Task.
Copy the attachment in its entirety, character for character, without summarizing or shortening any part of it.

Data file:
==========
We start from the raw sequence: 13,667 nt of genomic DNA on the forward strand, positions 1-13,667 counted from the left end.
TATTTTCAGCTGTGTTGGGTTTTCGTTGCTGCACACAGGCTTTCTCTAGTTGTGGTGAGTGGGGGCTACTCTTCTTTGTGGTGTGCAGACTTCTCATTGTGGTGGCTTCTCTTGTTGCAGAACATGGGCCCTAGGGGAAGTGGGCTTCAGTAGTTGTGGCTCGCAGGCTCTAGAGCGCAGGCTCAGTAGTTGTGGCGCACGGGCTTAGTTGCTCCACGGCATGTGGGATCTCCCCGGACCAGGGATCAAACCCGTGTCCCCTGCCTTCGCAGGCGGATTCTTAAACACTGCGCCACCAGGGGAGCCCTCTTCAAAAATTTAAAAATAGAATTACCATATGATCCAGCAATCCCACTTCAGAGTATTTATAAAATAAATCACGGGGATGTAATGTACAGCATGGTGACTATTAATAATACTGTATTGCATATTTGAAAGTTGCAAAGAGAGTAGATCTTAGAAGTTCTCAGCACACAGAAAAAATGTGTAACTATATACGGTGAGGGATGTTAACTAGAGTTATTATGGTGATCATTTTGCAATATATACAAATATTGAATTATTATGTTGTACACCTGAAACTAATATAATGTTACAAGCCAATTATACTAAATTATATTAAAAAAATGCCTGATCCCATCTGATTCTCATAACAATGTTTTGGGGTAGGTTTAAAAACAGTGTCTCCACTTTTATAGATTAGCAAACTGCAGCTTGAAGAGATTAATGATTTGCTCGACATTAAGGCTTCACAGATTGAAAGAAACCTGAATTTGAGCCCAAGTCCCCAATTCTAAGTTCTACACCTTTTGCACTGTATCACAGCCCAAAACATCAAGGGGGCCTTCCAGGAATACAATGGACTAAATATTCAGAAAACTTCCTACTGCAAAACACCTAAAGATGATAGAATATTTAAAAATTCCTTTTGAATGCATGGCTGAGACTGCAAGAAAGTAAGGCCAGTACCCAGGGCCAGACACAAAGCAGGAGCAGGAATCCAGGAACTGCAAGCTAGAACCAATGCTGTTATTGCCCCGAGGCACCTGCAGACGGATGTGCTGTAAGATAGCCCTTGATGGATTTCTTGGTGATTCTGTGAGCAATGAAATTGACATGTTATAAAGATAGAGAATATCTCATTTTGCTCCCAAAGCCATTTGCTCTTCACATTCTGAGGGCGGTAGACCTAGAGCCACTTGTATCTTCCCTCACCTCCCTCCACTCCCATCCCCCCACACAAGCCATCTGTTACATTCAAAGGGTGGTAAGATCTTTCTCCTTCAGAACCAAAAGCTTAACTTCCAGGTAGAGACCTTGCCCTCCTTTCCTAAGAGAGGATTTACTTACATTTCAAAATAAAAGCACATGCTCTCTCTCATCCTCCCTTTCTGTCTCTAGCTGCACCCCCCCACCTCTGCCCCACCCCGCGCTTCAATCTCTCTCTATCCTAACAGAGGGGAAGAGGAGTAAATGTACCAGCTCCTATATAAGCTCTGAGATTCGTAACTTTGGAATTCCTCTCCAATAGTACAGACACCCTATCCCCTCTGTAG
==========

We start from the raw sequence: 13,667 nt of genomic DNA on the forward strand, positions 1-13,667 counted from the left end.
TATTTTCAGCTGTGTTGGGTTTTCGTTGCTGCACACAGGCTTTCTCTAGTTGTGGTGAGTGGGGGCTACTCTTCTTTGTGGTGTGCAGACTTCTCATTGTGGTGGCTTCTCTTGTTGCAGAACATGGGCCCTAGGGGAAGTGGGCTTCAGTAGTTGTGGCTCGCAGGCTCTAGAGCGCAGGCTCAGTAGTTGTGGCGCACGGGCTTAGTTGCTCCACGGCATGTGGGATCTCCCCGGACCAGGGATCAAACCCGTGTCCCCTGCCTTCGCAGGCGGATTCTTAAACACTGCGCCACCAGGGGAGCCCTCTTCAAAAATTTAAAAATAGAATTACCATATGATCCAGCAATCCCACTTCAGAGTATTTATAAAATAAATCACGGGGATGTAATGTACAGCATGGTGACTATTAATAATACTGTATTGCATATTTGAAAGTTGCAAAGAGAGTAGATCTTAGAAGTTCTCAGCACACAGAAAAAATGTGTAACTATATACGGTGAGGGATGTTAACTAGAGTTATTATGGTGATCATTTTGCAATATATACAAATATTGAATTATTATGTTGTACACCTGAAACTAATATAATGTTACAAGCCAATTATACTAAATTATATTAAAAAAATGCCTGATCCCATCTGATTCTCATAACAATGTTTTGGGGTAGGTTTAAAAACAGTGTCTCCACTTTTATAGATTAGCAAACTGCAGCTTGAAGAGATTAATGATTTGCTCGACATTAAGGCTTCACAGATTGAAAGAAACCTGAATTTGAGCCCAAGTCCCCAATTCTAAGTTCTACACCTTTTGCACTGTATCACAGCCCAAAACATCAAGGGGGCCTTCCAGGAATACAATGGACTAAATATTCAGAAAACTTCCTACTGCAAAACACCTAAAGATGATAGAATATTTAAAAATTCCTTTTGAATGCATGGCTGAGACTGCAAGAAAGTAAGGCCAGTACCCAGGGCCAGACACAAAGCAGGAGCAGGAATCCAGGAACTGCAAGCTAGAACCAATGCTGTTATTGCCCCGAGGCACCTGCAGACGGATGTGCTGTAAGATAGCCCTTGATGGATTTCTTGGTGATTCTGTGAGCAATGAAATTGACATGTTATAAAGATAGAGAATATCTCATTTTGCTCCCAAAGCCATTTGCTCTTCACATTCTGAGGGCGGTAGACCTAGAGCCACTTGTATCTTCCCTCACCTCCCTCCACTCCCATCCCCCCACACAAGCCATCTGTTACATTCAAAGGGTGGTAAGATCTTTCTCCTTCAGAACCAAAAGCTTAACTTCCAGGTAGAGACCTTGCCCTCCTTTCCTAAGAGAGGATTTACTTACATTTCAAAATAAAAGCACATGCTCTCTCTCATCCTCCCTTTCTGTCTCTAGCTGCACCCCCCCACCTCTGCCCCACCCCGCGCTTCAATCTCTCTCTATCCTAACAGAGGGGAAGAGGAGTAAATGTACCAGCTCCTATATAAGCTCTGAGATTCGTAACTTTGGAATTCCTCTCCAATAGTACAGACACCCTATCCCCTCTGTAG